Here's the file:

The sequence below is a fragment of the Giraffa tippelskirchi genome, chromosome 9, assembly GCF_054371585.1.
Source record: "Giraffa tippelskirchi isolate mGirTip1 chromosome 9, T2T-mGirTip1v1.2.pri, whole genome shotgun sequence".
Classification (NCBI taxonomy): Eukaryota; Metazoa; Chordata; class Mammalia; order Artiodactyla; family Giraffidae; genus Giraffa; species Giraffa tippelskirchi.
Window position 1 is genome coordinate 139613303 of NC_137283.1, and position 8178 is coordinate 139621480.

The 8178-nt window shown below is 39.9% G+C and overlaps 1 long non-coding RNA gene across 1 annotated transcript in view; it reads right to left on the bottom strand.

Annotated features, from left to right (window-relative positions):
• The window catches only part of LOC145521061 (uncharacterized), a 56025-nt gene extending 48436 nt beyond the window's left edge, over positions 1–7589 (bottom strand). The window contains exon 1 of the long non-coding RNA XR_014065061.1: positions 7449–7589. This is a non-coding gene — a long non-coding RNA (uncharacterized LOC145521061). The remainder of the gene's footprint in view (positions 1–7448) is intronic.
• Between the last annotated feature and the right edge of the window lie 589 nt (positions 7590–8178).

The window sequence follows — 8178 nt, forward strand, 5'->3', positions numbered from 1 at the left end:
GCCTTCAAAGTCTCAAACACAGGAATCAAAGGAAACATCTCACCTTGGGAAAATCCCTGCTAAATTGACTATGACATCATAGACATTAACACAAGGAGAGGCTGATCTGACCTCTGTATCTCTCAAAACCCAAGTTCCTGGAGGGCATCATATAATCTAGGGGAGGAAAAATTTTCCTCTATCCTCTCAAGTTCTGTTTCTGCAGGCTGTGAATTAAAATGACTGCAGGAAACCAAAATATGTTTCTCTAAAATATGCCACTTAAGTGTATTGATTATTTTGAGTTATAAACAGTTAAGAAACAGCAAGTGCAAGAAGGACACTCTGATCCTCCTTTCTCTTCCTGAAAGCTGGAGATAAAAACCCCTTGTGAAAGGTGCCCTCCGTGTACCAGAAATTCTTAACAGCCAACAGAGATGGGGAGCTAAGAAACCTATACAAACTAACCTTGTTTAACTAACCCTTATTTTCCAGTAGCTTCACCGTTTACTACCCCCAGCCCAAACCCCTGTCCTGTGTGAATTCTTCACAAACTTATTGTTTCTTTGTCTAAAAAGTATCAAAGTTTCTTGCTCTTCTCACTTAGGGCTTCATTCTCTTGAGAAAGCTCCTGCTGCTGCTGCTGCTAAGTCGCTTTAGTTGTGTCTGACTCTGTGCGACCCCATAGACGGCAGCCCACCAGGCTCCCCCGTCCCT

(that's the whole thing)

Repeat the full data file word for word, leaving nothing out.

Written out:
The sequence below is a fragment of the Giraffa tippelskirchi genome, chromosome 9, assembly GCF_054371585.1.
Source record: "Giraffa tippelskirchi isolate mGirTip1 chromosome 9, T2T-mGirTip1v1.2.pri, whole genome shotgun sequence".
Classification (NCBI taxonomy): Eukaryota; Metazoa; Chordata; class Mammalia; order Artiodactyla; family Giraffidae; genus Giraffa; species Giraffa tippelskirchi.
Window position 1 is genome coordinate 139613303 of NC_137283.1, and position 8178 is coordinate 139621480.

The 8178-nt window shown below is 39.9% G+C and overlaps 1 long non-coding RNA gene across 1 annotated transcript in view; it reads right to left on the bottom strand.

Annotated features, from left to right (window-relative positions):
• The window catches only part of LOC145521061 (uncharacterized), a 56025-nt gene extending 48436 nt beyond the window's left edge, over positions 1–7589 (bottom strand). The window contains exon 1 of the long non-coding RNA XR_014065061.1: positions 7449–7589. This is a non-coding gene — a long non-coding RNA (uncharacterized LOC145521061). The remainder of the gene's footprint in view (positions 1–7448) is intronic.
• Between the last annotated feature and the right edge of the window lie 589 nt (positions 7590–8178).

The window sequence follows — 8178 nt, forward strand, 5'->3', positions numbered from 1 at the left end:
GCCTTCAAAGTCTCAAACACAGGAATCAAAGGAAACATCTCACCTTGGGAAAATCCCTGCTAAATTGACTATGACATCATAGACATTAACACAAGGAGAGGCTGATCTGACCTCTGTATCTCTCAAAACCCAAGTTCCTGGAGGGCATCATATAATCTAGGGGAGGAAAAATTTTCCTCTATCCTCTCAAGTTCTGTTTCTGCAGGCTGTGAATTAAAATGACTGCAGGAAACCAAAATATGTTTCTCTAAAATATGCCACTTAAGTGTATTGATTATTTTGAGTTATAAACAGTTAAGAAACAGCAAGTGCAAGAAGGACACTCTGATCCTCCTTTCTCTTCCTGAAAGCTGGAGATAAAAACCCCTTGTGAAAGGTGCCCTCCGTGTACCAGAAATTCTTAACAGCCAACAGAGATGGGGAGCTAAGAAACCTATACAAACTAACCTTGTTTAACTAACCCTTATTTTCCAGTAGCTTCACCGTTTACTACCCCCAGCCCAAACCCCTGTCCTGTGTGAATTCTTCACAAACTTATTGTTTCTTTGTCTAAAAAGTATCAAAGTTTCTTGCTCTTCTCACTTAGGGCTTCATTCTCTTGAGAAAGCTCCTGCTGCTGCTGCTGCTAAGTCGCTTTAGTTGTGTCTGACTCTGTGCGACCCCATAGACGGCAGCCCACCAGGCTCCCCCGTCCCT